In what used to be the old Galleria’s kitchen will be the Music and Light Spectrum Spectacular, with an assortment of exhibits where visitors can play with light and music It will feature a light table with transparent building blocks.

The gallery overlooking Emancipation Garden will be home of the Kid’s Café, gift shop and Coffee Cart.

The museum will offer after-school educational programs, summer discover camps featuring a science or technology themes, and free family fun nights to attract new visitors. The goal is to create an environment that fosters explorative learning and a lifelong passion for seeking knowledge.

"It will be a resource for children, parents, teachers and the community,” said Hughes.

Hughes, who has lived on the island for several years, had lamented the lack of things for local youngsters to do.

"It really bothered me,” she said. "Though St. Thomas is my home, I was in the states for a while and I realized how many opportunities those children have and how few we have here. I’ve visited many children’s museums – there are 338 in the states – and I saw what a perfect opportunity this could be for the island.”

"We began this museum as a labor of love,” she said. "We looked at how few fun, educational opportunities there are for V.I. children and their families and caregivers. And we looked at the staggering statistics out there on the state of education in the territory. We decided to do something about it. We decided we would build a place for the community to come together to cherish our most precious resource, our children.”

According to the V.I. Dept. of Education, 34 percent of the territory’s children entering public kindergarten lack age-appropriate cognition skills and 50 percent lack age-appropriate word and comprehension skills. Proficiency rates in math, reading and science hover around 50 percent in grades 3-11 in public schools.

Children who do not participate in early childhood education are 70 percent more likely to commit a violent crime and be imprisoned, 25 percent more likely to drop out of school, and 40 percent more likely to become a teen parent.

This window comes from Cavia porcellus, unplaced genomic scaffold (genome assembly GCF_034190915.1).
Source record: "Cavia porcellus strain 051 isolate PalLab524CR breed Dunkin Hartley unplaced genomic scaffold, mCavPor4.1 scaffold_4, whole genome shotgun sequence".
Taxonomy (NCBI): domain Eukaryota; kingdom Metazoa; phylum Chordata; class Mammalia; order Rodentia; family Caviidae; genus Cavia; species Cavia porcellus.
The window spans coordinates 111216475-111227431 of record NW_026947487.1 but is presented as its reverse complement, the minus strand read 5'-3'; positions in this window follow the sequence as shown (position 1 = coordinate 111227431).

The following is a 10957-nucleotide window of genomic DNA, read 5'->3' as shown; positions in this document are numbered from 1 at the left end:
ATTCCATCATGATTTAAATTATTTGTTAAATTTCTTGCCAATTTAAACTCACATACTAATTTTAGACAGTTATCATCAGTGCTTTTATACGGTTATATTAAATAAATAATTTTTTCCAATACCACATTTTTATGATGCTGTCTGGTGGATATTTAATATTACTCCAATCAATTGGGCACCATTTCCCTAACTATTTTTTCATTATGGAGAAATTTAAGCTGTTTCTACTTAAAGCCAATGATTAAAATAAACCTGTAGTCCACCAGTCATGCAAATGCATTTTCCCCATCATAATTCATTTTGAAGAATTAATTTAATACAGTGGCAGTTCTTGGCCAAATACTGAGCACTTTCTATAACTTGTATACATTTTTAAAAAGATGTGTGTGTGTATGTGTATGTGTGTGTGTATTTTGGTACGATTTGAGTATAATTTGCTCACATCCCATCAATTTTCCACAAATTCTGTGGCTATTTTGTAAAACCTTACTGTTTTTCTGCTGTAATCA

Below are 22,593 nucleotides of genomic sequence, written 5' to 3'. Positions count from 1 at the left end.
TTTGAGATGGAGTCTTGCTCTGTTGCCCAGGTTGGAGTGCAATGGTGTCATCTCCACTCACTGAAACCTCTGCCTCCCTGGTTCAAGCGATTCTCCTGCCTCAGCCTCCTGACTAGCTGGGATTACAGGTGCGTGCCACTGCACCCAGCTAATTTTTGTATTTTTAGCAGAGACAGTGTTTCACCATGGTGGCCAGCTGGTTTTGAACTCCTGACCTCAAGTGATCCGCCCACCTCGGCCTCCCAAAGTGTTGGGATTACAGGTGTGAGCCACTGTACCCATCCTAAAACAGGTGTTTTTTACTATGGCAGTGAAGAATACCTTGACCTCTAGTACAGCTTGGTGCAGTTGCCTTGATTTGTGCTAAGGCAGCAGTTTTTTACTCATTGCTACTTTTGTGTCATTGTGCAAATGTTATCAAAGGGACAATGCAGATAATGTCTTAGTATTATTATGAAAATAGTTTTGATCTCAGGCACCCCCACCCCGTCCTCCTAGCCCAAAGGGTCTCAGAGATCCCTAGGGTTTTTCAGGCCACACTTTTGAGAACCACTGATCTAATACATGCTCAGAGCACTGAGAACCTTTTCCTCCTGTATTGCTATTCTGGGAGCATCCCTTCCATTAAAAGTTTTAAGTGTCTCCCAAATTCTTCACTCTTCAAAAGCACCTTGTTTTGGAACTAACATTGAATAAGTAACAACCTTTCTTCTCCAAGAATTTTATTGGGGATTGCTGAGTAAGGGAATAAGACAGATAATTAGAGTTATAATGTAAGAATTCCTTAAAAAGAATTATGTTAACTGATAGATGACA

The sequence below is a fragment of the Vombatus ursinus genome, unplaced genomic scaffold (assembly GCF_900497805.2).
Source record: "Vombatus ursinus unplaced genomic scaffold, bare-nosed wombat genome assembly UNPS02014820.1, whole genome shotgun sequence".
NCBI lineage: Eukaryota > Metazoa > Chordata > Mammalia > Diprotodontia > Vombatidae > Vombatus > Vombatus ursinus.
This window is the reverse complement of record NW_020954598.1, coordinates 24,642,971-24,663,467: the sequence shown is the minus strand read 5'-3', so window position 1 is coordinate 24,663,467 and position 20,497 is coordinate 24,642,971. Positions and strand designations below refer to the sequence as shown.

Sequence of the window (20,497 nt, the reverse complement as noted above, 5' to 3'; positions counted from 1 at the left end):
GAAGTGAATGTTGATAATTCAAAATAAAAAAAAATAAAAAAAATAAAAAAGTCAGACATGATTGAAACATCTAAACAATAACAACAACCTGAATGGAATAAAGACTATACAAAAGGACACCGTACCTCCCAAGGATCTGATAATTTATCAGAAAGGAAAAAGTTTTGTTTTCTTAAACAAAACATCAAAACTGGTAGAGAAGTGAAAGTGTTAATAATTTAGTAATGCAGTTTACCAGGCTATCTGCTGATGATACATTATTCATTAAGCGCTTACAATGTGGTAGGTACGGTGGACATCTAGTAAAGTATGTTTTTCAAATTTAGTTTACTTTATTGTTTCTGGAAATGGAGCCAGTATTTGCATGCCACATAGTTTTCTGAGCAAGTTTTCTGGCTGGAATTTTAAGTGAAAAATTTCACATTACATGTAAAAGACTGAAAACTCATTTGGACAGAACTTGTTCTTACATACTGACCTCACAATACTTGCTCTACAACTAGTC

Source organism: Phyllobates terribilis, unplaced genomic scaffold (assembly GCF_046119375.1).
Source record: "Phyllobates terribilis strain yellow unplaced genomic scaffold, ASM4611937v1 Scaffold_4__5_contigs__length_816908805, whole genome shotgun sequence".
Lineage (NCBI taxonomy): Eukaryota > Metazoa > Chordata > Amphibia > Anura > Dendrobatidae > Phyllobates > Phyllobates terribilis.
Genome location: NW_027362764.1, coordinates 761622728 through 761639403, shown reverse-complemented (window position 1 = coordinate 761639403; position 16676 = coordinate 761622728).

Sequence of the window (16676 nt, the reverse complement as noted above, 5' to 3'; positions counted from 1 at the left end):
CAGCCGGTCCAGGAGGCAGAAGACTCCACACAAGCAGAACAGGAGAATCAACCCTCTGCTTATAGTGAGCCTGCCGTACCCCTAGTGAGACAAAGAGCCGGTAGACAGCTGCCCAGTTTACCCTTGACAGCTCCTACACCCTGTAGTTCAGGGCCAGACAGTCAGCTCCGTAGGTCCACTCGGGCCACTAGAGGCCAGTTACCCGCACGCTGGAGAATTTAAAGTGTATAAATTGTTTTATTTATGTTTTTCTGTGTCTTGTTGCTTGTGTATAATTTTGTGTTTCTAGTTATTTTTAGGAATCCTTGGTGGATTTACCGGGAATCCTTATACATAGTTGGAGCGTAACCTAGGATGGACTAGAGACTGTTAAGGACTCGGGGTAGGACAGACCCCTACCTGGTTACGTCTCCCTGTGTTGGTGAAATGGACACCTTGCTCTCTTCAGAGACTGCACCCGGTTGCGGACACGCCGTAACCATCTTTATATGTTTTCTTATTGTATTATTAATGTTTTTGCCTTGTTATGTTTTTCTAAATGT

It is an ambitious project – "ambitious but feasible,” Hughes said. She and Erickson have done their homework. Erickson has a background in finance. Hughes, who has a business background, said their budget projections fit into those for the local population. "It’s scaled to fit,” she said. She is looking at $108,000.

Hughes said they have partnered with the Department of Education. The insular superintendent for the DOE St. Thomas/St. John District has pledged the Department’s support. She said in a July letter that the department looks forward to "incorporating the Museum’s interactive materials into the classroom following each field trip experience.”

Financing for the project has come from grants, volunteers helping, sponsors and on-line fundraising. Hughes said it will be "$108,000 for the build-out.”

Fundraising is an ongoing process. For the next, final two weeks, contribution can be made at the crowd-funding website Indiegogo here. The museum is also on Facebook here, and at its own website here.

Sustaining financing will be not only through the generous support of sponsors and grants, but through revenue generated by admissions, memberships, an indoor play park, a gift shop a coffee cart and kid’s café, and educational programs. Hughes said the Museum will be staffed mainly by volunteers, with a small paid staff.

Admission will be $8, with those younger than two admitted free. Membership for a family of four is $150 annually.

Sponsors include MSI Building Supplies – Hughes said MSI was very helpful with the build-out. Marriott Frenchman’s Reef has offered complimentary rooms for visiting consultants. Hughes said St. Thomas Cargo has given them generous shipping rates, and Scoops and Brew supplies goodies to the Kid’s Cafe. V.I. Coffee Roasters supplies the coffee cart.

Hughes can be reached at 340-643-0366.